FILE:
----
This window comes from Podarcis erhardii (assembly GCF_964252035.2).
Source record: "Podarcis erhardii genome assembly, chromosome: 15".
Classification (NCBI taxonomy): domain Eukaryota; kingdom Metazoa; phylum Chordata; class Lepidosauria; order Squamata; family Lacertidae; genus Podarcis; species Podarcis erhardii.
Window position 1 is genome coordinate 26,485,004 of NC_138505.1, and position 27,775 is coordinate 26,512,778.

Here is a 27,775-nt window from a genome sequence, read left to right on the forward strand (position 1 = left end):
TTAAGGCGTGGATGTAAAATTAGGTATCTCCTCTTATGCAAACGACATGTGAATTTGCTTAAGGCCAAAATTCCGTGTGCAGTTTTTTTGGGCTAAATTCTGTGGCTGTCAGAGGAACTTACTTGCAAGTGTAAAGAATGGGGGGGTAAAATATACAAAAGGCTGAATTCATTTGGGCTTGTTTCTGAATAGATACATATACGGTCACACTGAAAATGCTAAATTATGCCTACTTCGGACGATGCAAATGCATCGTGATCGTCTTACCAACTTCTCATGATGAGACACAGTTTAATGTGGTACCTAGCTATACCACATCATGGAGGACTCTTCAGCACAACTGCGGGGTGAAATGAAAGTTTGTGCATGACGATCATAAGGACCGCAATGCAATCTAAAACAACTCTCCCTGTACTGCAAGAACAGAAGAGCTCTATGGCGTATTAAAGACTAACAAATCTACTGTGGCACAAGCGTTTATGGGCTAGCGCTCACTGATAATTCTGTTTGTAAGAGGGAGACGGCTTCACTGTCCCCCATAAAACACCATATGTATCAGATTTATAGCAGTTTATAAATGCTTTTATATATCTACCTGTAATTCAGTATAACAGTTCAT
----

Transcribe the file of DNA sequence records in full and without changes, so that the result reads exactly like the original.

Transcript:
This window comes from Podarcis erhardii (assembly GCF_964252035.2).
Source record: "Podarcis erhardii genome assembly, chromosome: 15".
Classification (NCBI taxonomy): domain Eukaryota; kingdom Metazoa; phylum Chordata; class Lepidosauria; order Squamata; family Lacertidae; genus Podarcis; species Podarcis erhardii.
Window position 1 is genome coordinate 26,485,004 of NC_138505.1, and position 27,775 is coordinate 26,512,778.

Here is a 27,775-nt window from a genome sequence, read left to right on the forward strand (position 1 = left end):
TTAAGGCGTGGATGTAAAATTAGGTATCTCCTCTTATGCAAACGACATGTGAATTTGCTTAAGGCCAAAATTCCGTGTGCAGTTTTTTTGGGCTAAATTCTGTGGCTGTCAGAGGAACTTACTTGCAAGTGTAAAGAATGGGGGGGTAAAATATACAAAAGGCTGAATTCATTTGGGCTTGTTTCTGAATAGATACATATACGGTCACACTGAAAATGCTAAATTATGCCTACTTCGGACGATGCAAATGCATCGTGATCGTCTTACCAACTTCTCATGATGAGACACAGTTTAATGTGGTACCTAGCTATACCACATCATGGAGGACTCTTCAGCACAACTGCGGGGTGAAATGAAAGTTTGTGCATGACGATCATAAGGACCGCAATGCAATCTAAAACAACTCTCCCTGTACTGCAAGAACAGAAGAGCTCTATGGCGTATTAAAGACTAACAAATCTACTGTGGCACAAGCGTTTATGGGCTAGCGCTCACTGATAATTCTGTTTGTAAGAGGGAGACGGCTTCACTGTCCCCCATAAAACACCATATGTATCAGATTTATAGCAGTTTATAAATGCTTTTATATATCTACCTGTAATTCAGTATAACAGTTCAT